Warm up your Christmas with a Ponche Navideño

Eggnog maybe the traditional holiday drink on this side of the border, but in Mexico no Christmas celebration is complete without the ponche navideño. This Christmas fruit punch concocted with seasonal fruits has a rich, sweet flavor that’s perfect for cold nights.

The traditional beverage is a staple on Christmas Eve (Noche Buena) and during the Posadas, the nine-day religious celebration held from December 16 leading up to Christmas where people gather in different homes recalling the journey of Joseph and Mary on their way to Bethlehem before the birth of Jesus.

The ponche is said to have its origins in India, where its name is “päc,” meaning “five” in reference to the number of ingredients in the original recipe: palm wine, sugar, lemon, tea and water. British sailors took the drink back home, where the English adopted it and gave it the name “punch” for its bold flavor. The drink continued to expand to nearby countries and Spanish took it and translated the name to “ponche.” They brought it to Mexico during the Conquest where Mexicans gave it their own touch and flavor, adding fruits they had on hand.

Initially, ponche navideño was supposed to give comfort to the faithful during the religious celebrations of the season. But with the passage of time, it became a symbol of Christmas and a staple of the holiday celebrations and Christmas Eve meals.

The beverage is served hot and is made with water, fresh and dried fruits like tejocotes, tamarind, hibiscus, sugar cane sticks, cinnamon, and piloncillo (a raw form of pure sugar cane). Depending on the region, some also add guavas, apples, pears and oranges, anise star and chamomile. There are over 100 different recipes in all! The ingredients change depending on the family, but no matter the fruits you have on hand, you can’t really go wrong. The ponche will come out fine.

Besides its delicious flavor, some doctors have even noted the medicinal benefits of the ponche. Sugar cane helps with colds and coughs, apples are filled with antioxidants and fibers, tejocotes are used for respiratory and digestive ailments and other fruits bring vitamin C, iron and even help to normalize the blood pressure.


Health reasons or rich flavor, at holiday gatherings, it’s not unusual for a large pot to be simmering on the stove with the sweet liquid, so people can grab what they want at any moment.

The preparation of the ponche is simple. Just place water on a large pot and add the piloncillo and cinnamon to cook over medium-high heat for about 15 minutes. Stir occasionally to dissolve the piloncillo.  If you are adding fresh tejocotes, put them in as well as they take longer to soften. Then come the rest of the chopped fruits and let it simmer for approximately one hour. Stir gently until flavors mix and fruit is tender.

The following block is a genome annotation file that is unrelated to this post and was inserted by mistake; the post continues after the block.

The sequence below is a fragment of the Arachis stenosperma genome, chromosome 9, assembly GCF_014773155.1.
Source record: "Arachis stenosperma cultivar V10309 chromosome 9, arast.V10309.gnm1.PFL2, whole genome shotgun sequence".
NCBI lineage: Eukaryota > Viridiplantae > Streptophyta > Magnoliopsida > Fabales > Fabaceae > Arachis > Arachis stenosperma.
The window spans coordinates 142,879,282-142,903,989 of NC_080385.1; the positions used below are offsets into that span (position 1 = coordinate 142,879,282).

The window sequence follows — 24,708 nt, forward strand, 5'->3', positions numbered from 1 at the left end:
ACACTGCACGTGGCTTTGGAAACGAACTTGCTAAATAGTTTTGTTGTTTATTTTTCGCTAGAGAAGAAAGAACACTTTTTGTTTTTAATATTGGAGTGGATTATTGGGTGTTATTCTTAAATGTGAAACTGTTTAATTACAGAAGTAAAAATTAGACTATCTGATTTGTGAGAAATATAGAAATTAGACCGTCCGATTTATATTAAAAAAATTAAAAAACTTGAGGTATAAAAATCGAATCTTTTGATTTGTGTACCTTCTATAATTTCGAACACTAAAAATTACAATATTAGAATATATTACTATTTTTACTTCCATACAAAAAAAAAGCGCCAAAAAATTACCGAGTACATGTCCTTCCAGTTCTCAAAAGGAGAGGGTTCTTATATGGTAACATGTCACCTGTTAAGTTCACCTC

If you cook it at home, you’ll notice how the smell of the ponche impregnates your kitchen, giving it an exquisite holiday aroma.


The drink is a favorite of young and old. For those wanting a little ‘extra’ to warm up their bodies, they can have their ponche ‘con piquete’—a Mexican expression that refers to adding alcohol to a drink.

You can add gin, rum, tequila or mezcal to your liking to embolden the rich flavor. Some even add wine to make it a sangria-like beverage.

And if you’re looking to sample some hard-to-find mezcal or tequila, Madre! Oaxacan Restaurant & Mezcaleria has hundreds of bottles for you to sample. Our selection is one of the largest in Los Angeles (and perhaps the United States), and we’re always adding new entries.

If mezcal is your thing, you can try Alipus San Juan, a 47% copper pot distilled from San Juan del Rio, Oaxaca, or Real Minero Barril, a 49.9% clay pot distilled from Santa Catarina Minas, Oaxaca.

For those leaning towards tequila, we can recommend Corazón Buffalo Trace Reposado, a 40% from Magdalena, Jalisco, or Tapatio Blanco 110, a 55% copper distilled from Arandas, Jalisco.


Children and adults drink ponche navideño as the perfect accompaniment to a hearty holiday meal, be that tamales, pozole or a good mole.

We offer any of those meals and much more in our extensive menu. If you want to save time and hassle this Christmas, and bring the flavors of the “home country” to your household, we offer the traditional tamales, including a tamal de mole, tamal de rajas and tamal en salsa verde.

To feed the whole family, we provide the “Canasta 20 de Noviembre” that includes cecina, tasajo, chorizo, tripa, chicharron, cactus, grilled onions, nopalitos, avocado, cucumbers, black bean paste and tortillas.

You may also try “Oaxaca para todos,” a taco sampler where you can make your own tacos with fresh made tortillas, goat meat barbacoa, beef barbacoa, cecina, tasajo, carnitas, lengua en salsa verde, chapulines con queso fresco, bean paste, roasted spicy salsa, guacamole and chiles de agua.

These family-style dishes serve two or more and provide a little bit of everything to satisfy any palate.

We’ll leave you to add the ponche navideño, adding your own flavors to create a bold and sweet beverage that is sure to warm cold bones.

The festive punch livens up the mood of any holiday gathering with its fruity and satisfying taste.

For a more traditional look, serve the ponche (with liquor or without it) in clay mugs and let the flavors of the season invade your senses as you celebrate with your family.

Merry Christmas!

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